Ken Loach

was born in 1936 in Nuneaton. He attended King Edward VI Grammar School and went on to study law at St. Peter's Hall, Oxford. After a brief spell in the theatre, Loach was recruited by the BBC in 1963 as a television director. This launched a long successful career directing films for television and the cinema, from Cathy Come Home and Kes in the sixties to Land And Freedom, Sweet Sixteen, The Wind That Shakes The Barley (Palme     d’Or, Cannes Film Festival 2006), Looking for Eric, The Angels’ Share and I, Daniel Blake (Palme d’Or, Cannes Film Festival 2016).

Ken Loach agreed to become Doorway's patron in 1997. He spoke eloquently and passionately about homelessness at our 10 year anniversary event in June 2007 in discussion with Anthony Lawton, then Chief Executive of Centrepoint. In conversation the issues of hidden homelessness were raised and the audience learned that just because they don't see people sleeping in doorways doesn't mean that there isn't a problem. A young person sleeping on a friend's settee or floor because they have nowhere to go is as homeless as a rough sleeper.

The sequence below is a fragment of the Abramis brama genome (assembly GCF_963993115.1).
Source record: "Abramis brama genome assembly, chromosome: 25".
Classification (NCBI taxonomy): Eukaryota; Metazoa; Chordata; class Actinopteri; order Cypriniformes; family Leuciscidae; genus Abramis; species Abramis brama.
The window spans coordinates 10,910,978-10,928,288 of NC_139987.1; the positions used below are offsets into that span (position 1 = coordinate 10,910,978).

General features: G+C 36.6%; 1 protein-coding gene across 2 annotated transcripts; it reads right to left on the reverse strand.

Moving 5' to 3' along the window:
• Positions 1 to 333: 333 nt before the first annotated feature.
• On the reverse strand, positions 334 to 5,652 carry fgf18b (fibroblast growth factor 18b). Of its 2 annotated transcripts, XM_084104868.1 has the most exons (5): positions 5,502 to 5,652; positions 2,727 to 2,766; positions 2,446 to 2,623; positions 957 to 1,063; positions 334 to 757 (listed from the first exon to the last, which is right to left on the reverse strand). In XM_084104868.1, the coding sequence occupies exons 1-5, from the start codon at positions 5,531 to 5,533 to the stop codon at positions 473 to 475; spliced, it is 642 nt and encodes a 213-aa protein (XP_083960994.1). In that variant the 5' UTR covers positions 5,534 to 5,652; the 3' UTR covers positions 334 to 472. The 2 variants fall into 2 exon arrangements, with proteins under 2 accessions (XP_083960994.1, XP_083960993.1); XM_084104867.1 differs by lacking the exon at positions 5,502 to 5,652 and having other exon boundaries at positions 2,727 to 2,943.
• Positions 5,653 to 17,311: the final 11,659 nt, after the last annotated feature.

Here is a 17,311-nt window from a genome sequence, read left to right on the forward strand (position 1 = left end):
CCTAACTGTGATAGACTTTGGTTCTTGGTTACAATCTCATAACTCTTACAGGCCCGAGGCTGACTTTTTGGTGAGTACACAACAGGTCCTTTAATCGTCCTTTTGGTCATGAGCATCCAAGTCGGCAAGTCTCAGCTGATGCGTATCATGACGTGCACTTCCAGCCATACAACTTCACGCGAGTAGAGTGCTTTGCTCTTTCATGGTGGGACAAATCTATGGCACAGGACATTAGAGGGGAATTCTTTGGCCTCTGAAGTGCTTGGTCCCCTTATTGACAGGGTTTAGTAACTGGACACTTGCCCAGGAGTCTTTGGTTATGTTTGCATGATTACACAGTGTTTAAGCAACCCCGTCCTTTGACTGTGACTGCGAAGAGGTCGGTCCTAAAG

“What Doorway does is hugely important and it's clear from the people who use the service just what an impact it has had on their lives.”

“The work Doorway does is fantastic but we shouldn't have to pass the hat around. We shouldn't need organisations like Doorway. What we should have is leadership and the will to make the changes.”